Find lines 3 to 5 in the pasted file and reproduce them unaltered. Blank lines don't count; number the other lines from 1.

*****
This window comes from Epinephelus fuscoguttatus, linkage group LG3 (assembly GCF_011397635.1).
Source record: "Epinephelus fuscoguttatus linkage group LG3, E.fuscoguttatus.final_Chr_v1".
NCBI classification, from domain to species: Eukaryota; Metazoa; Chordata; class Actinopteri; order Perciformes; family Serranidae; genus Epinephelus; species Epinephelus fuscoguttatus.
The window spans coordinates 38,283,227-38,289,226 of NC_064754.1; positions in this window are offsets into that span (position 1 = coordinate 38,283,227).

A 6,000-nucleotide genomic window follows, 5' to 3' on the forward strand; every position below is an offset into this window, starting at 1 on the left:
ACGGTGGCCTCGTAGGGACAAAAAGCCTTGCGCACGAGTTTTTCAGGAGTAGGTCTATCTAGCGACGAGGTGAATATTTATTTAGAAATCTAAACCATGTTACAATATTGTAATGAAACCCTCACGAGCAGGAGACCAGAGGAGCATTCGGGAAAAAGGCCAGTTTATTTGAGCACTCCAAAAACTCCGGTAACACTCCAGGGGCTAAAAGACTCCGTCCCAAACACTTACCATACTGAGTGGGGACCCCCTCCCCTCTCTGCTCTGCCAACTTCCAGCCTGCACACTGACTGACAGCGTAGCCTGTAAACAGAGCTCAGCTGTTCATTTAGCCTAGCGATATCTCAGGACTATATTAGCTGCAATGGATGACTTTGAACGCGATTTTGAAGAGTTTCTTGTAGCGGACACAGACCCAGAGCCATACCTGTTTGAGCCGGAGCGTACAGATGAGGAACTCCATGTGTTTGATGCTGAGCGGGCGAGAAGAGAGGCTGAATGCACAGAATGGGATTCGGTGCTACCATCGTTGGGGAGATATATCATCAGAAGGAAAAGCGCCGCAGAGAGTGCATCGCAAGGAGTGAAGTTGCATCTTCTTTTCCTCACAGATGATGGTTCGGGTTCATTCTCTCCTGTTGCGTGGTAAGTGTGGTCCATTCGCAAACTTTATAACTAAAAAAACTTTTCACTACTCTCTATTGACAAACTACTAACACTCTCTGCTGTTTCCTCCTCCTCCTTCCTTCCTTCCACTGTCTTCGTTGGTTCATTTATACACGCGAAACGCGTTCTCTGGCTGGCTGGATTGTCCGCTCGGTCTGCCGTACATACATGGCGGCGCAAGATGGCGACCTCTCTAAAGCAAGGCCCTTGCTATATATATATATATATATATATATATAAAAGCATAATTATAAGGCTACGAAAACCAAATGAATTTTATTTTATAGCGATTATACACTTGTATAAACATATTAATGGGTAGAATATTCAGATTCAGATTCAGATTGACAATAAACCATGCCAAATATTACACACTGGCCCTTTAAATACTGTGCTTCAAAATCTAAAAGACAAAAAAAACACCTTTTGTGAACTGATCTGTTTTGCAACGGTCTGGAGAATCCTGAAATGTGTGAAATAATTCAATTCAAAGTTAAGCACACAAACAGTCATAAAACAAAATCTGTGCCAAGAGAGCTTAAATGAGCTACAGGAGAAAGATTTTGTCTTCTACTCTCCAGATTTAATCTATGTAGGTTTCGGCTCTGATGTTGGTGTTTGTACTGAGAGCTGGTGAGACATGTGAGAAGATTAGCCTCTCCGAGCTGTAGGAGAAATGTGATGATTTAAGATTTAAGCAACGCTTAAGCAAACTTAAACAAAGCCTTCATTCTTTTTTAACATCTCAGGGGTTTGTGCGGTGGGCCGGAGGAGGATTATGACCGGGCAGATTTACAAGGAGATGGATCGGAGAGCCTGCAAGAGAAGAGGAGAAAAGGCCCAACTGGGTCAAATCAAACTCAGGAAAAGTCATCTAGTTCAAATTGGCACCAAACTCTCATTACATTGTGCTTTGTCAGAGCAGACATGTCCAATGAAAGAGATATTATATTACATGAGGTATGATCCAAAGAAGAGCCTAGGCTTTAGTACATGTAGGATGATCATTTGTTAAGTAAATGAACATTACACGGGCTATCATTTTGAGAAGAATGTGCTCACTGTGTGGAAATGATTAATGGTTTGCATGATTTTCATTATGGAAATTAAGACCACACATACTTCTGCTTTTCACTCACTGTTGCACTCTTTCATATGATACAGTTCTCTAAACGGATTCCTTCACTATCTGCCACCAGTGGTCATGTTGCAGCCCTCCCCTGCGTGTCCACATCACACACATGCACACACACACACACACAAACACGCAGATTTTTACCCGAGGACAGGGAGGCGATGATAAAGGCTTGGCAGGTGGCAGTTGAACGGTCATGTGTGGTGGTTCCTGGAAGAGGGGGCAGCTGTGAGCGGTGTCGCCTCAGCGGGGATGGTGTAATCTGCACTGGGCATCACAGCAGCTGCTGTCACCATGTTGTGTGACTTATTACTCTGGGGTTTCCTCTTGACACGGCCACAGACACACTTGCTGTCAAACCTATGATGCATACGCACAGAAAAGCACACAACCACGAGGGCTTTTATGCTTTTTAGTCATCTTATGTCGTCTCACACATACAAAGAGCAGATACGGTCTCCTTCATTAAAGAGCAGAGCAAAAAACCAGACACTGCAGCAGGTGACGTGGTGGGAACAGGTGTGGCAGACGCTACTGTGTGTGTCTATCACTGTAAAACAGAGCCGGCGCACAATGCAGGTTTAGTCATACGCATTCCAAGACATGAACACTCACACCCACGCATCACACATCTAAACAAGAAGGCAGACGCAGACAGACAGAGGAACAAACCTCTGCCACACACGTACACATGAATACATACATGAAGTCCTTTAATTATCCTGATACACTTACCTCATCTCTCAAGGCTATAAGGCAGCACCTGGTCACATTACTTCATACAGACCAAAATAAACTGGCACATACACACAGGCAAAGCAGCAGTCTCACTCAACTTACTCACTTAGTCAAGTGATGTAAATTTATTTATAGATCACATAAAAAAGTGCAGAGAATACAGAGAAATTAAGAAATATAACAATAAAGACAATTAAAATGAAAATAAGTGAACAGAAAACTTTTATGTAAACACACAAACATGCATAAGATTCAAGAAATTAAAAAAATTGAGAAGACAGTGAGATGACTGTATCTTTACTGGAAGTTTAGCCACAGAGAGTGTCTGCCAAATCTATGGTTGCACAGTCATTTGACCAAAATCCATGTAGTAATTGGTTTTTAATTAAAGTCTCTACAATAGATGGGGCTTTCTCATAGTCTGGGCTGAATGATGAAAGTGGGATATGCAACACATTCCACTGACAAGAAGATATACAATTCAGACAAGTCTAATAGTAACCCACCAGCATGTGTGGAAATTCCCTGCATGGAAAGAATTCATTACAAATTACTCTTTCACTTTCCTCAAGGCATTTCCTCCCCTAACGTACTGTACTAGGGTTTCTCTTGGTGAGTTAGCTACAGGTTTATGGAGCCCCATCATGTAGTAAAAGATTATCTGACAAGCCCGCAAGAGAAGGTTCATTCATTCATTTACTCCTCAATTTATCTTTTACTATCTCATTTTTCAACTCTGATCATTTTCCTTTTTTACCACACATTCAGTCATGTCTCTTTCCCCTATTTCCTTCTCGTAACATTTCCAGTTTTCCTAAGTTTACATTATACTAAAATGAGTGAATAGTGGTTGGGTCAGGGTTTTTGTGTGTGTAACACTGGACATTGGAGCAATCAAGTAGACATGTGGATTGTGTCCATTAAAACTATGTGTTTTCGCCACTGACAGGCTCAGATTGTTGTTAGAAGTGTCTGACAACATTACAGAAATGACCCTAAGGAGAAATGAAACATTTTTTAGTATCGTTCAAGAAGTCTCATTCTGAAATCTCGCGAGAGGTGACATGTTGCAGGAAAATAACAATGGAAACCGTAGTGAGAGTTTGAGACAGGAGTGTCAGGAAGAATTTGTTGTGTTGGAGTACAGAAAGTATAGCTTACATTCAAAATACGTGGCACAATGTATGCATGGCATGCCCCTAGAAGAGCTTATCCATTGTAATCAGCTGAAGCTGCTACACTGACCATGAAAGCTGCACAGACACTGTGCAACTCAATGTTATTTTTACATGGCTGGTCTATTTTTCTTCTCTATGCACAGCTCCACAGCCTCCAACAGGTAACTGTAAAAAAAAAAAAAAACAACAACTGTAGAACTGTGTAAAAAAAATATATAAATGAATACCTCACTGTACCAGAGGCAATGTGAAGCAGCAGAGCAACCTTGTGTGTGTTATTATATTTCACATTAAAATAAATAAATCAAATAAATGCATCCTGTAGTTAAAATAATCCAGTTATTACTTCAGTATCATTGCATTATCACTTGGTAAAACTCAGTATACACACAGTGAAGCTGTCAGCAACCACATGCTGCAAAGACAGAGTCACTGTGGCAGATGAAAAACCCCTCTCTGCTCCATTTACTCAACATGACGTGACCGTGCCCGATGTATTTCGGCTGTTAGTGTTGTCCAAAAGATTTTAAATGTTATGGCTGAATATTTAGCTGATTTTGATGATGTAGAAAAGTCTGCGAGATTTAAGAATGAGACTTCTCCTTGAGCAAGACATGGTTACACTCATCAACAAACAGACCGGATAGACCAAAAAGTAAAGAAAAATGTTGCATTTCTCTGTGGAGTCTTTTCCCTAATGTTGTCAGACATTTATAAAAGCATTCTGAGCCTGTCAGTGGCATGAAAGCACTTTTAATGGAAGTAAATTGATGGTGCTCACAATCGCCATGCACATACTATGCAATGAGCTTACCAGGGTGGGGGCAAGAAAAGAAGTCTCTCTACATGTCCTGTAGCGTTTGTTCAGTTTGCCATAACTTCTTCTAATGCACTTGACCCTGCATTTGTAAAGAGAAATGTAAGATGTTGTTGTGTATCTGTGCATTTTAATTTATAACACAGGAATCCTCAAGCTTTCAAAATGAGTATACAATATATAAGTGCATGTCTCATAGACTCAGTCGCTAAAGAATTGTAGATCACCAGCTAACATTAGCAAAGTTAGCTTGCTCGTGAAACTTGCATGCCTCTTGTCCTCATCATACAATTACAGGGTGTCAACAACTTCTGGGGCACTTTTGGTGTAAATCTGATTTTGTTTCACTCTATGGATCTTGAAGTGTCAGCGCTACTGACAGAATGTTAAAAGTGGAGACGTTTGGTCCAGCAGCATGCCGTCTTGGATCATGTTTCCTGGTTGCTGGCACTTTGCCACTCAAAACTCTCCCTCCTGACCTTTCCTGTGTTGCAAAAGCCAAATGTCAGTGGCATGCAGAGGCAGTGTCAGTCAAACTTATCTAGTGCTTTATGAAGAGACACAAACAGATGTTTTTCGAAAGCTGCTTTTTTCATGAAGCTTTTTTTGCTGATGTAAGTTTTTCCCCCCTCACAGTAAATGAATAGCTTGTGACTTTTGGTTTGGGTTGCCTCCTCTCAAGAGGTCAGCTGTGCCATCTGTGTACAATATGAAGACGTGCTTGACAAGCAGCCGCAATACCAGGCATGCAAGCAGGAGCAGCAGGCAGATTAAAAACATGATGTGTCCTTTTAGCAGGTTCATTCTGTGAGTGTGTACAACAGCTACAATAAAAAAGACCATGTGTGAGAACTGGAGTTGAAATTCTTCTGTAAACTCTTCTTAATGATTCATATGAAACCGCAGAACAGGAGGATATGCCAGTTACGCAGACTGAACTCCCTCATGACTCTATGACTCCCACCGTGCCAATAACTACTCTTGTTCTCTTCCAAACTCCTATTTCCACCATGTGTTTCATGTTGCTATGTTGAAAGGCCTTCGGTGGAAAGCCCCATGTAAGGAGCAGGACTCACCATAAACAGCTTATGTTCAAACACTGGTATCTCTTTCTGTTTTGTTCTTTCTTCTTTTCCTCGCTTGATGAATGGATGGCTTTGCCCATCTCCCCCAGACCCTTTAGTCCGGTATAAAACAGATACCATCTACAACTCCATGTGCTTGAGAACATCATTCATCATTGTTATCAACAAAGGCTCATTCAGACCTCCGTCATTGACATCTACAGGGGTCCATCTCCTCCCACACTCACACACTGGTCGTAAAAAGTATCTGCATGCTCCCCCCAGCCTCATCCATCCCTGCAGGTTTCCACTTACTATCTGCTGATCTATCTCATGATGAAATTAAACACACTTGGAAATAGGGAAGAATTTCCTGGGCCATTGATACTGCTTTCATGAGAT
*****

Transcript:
NCBI classification, from domain to species: Eukaryota; Metazoa; Chordata; class Actinopteri; order Perciformes; family Serranidae; genus Epinephelus; species Epinephelus fuscoguttatus.
The window spans coordinates 38,283,227-38,289,226 of NC_064754.1; positions in this window are offsets into that span (position 1 = coordinate 38,283,227).

A 6,000-nucleotide genomic window follows, 5' to 3' on the forward strand; every position below is an offset into this window, starting at 1 on the left: